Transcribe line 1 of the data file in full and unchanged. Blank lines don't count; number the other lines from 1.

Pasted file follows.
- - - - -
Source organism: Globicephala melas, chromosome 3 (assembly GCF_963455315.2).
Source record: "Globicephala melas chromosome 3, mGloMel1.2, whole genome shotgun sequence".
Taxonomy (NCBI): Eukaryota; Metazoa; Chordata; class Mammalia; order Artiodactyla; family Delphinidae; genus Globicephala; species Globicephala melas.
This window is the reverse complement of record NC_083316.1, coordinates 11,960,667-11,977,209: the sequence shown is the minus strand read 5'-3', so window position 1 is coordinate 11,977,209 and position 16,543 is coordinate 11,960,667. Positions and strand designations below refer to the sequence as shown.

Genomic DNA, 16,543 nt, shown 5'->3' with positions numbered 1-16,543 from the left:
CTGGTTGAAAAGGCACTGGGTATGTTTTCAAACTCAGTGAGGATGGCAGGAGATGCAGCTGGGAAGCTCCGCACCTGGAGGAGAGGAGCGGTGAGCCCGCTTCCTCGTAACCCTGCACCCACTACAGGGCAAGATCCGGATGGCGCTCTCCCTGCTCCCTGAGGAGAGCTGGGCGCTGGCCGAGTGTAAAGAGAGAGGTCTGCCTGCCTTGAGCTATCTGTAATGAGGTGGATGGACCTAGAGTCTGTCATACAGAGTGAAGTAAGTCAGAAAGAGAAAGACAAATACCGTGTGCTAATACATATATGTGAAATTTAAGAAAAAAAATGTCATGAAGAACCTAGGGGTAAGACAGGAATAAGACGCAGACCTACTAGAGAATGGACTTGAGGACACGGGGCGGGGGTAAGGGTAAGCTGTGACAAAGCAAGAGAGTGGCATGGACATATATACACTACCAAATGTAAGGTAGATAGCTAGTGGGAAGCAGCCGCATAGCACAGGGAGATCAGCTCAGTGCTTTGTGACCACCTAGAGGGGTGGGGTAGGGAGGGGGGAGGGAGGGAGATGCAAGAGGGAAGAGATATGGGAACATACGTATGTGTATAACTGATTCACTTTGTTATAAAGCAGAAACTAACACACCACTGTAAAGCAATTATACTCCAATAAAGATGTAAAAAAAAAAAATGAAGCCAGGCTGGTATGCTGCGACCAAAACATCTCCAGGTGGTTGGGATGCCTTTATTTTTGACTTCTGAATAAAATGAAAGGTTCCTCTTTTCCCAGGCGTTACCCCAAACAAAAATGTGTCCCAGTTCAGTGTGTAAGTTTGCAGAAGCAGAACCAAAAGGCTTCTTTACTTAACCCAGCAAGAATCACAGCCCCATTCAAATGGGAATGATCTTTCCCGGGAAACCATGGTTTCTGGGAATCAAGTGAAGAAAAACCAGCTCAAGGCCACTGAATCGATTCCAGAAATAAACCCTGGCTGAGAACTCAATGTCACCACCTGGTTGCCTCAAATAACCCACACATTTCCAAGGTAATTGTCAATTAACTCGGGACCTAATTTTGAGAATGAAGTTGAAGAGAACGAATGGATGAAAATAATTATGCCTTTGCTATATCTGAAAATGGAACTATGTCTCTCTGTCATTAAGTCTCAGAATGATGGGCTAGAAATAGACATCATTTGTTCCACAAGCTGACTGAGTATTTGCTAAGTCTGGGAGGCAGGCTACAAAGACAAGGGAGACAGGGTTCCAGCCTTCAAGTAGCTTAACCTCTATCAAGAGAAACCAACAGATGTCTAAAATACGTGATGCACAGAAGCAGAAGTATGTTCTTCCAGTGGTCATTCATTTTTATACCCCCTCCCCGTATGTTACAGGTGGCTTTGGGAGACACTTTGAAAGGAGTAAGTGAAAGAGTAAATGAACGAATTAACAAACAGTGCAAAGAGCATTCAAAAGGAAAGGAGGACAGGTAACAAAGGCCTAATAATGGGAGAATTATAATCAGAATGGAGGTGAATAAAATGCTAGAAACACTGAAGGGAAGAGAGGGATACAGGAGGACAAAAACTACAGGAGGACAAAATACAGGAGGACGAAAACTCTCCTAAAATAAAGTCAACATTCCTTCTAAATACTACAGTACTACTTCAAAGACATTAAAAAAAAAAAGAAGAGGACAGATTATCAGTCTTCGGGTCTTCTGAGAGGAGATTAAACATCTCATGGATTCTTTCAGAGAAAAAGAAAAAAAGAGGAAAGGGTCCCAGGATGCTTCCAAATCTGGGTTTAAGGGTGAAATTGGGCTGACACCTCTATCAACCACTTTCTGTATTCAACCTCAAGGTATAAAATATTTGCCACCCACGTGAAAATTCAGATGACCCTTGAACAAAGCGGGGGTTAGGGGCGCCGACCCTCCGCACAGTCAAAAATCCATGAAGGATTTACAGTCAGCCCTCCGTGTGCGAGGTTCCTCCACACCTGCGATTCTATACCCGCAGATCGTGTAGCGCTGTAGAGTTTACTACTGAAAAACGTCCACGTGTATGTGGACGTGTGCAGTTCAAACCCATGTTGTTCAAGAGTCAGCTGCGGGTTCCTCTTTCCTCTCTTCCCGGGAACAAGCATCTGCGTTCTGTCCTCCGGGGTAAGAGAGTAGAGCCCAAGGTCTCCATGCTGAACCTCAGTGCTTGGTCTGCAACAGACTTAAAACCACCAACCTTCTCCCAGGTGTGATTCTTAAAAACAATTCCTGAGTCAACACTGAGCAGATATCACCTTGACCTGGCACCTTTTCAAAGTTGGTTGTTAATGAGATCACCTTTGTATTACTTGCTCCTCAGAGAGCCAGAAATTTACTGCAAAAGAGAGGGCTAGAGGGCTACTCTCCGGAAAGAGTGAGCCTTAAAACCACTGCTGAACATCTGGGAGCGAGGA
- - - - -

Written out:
Source organism: Globicephala melas, chromosome 3 (assembly GCF_963455315.2).